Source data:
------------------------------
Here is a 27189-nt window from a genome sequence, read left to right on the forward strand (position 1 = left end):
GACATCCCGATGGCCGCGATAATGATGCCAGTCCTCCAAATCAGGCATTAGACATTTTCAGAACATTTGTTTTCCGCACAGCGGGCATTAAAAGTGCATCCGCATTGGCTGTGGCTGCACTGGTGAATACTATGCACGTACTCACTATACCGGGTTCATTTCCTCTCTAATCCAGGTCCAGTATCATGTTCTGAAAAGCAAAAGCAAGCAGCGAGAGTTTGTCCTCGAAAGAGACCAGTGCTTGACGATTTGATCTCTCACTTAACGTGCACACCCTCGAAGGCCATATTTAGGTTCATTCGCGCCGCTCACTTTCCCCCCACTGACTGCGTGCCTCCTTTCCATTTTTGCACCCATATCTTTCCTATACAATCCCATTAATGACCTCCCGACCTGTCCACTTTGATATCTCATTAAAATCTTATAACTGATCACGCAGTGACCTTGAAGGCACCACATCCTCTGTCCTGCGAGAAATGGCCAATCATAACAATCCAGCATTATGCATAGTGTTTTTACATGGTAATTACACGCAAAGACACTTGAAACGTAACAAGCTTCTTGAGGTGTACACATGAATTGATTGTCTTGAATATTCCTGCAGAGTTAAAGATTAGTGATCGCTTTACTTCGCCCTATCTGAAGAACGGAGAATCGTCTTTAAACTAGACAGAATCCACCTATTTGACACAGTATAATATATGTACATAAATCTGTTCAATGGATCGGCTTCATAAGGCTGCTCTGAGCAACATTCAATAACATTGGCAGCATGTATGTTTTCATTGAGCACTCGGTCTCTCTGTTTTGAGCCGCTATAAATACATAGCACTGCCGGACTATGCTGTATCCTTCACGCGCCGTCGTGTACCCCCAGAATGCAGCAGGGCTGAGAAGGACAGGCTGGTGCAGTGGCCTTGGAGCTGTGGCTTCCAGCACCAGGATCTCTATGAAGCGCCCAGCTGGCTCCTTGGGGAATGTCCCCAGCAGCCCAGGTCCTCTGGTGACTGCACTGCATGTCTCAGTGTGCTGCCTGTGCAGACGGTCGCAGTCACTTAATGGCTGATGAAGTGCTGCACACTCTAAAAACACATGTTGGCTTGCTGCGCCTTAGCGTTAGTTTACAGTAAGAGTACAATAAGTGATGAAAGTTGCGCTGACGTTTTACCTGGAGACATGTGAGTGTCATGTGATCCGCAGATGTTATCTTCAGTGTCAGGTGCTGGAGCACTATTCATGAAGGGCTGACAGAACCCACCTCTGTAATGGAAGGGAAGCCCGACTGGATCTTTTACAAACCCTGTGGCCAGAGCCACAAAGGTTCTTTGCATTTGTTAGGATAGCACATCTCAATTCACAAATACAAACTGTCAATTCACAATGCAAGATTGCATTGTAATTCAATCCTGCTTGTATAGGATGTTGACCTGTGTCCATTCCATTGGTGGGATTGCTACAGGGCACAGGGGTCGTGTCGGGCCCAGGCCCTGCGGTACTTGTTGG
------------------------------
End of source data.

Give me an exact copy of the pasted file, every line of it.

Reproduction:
Here is a 27189-nt window from a genome sequence, read left to right on the forward strand (position 1 = left end):
GACATCCCGATGGCCGCGATAATGATGCCAGTCCTCCAAATCAGGCATTAGACATTTTCAGAACATTTGTTTTCCGCACAGCGGGCATTAAAAGTGCATCCGCATTGGCTGTGGCTGCACTGGTGAATACTATGCACGTACTCACTATACCGGGTTCATTTCCTCTCTAATCCAGGTCCAGTATCATGTTCTGAAAAGCAAAAGCAAGCAGCGAGAGTTTGTCCTCGAAAGAGACCAGTGCTTGACGATTTGATCTCTCACTTAACGTGCACACCCTCGAAGGCCATATTTAGGTTCATTCGCGCCGCTCACTTTCCCCCCACTGACTGCGTGCCTCCTTTCCATTTTTGCACCCATATCTTTCCTATACAATCCCATTAATGACCTCCCGACCTGTCCACTTTGATATCTCATTAAAATCTTATAACTGATCACGCAGTGACCTTGAAGGCACCACATCCTCTGTCCTGCGAGAAATGGCCAATCATAACAATCCAGCATTATGCATAGTGTTTTTACATGGTAATTACACGCAAAGACACTTGAAACGTAACAAGCTTCTTGAGGTGTACACATGAATTGATTGTCTTGAATATTCCTGCAGAGTTAAAGATTAGTGATCGCTTTACTTCGCCCTATCTGAAGAACGGAGAATCGTCTTTAAACTAGACAGAATCCACCTATTTGACACAGTATAATATATGTACATAAATCTGTTCAATGGATCGGCTTCATAAGGCTGCTCTGAGCAACATTCAATAACATTGGCAGCATGTATGTTTTCATTGAGCACTCGGTCTCTCTGTTTTGAGCCGCTATAAATACATAGCACTGCCGGACTATGCTGTATCCTTCACGCGCCGTCGTGTACCCCCAGAATGCAGCAGGGCTGAGAAGGACAGGCTGGTGCAGTGGCCTTGGAGCTGTGGCTTCCAGCACCAGGATCTCTATGAAGCGCCCAGCTGGCTCCTTGGGGAATGTCCCCAGCAGCCCAGGTCCTCTGGTGACTGCACTGCATGTCTCAGTGTGCTGCCTGTGCAGACGGTCGCAGTCACTTAATGGCTGATGAAGTGCTGCACACTCTAAAAACACATGTTGGCTTGCTGCGCCTTAGCGTTAGTTTACAGTAAGAGTACAATAAGTGATGAAAGTTGCGCTGACGTTTTACCTGGAGACATGTGAGTGTCATGTGATCCGCAGATGTTATCTTCAGTGTCAGGTGCTGGAGCACTATTCATGAAGGGCTGACAGAACCCACCTCTGTAATGGAAGGGAAGCCCGACTGGATCTTTTACAAACCCTGTGGCCAGAGCCACAAAGGTTCTTTGCATTTGTTAGGATAGCACATCTCAATTCACAAATACAAACTGTCAATTCACAATGCAAGATTGCATTGTAATTCAATCCTGCTTGTATAGGATGTTGACCTGTGTCCATTCCATTGGTGGGATTGCTACAGGGCACAGGGGTCGTGTCGGGCCCAGGCCCTGCGGTACTTGTTGG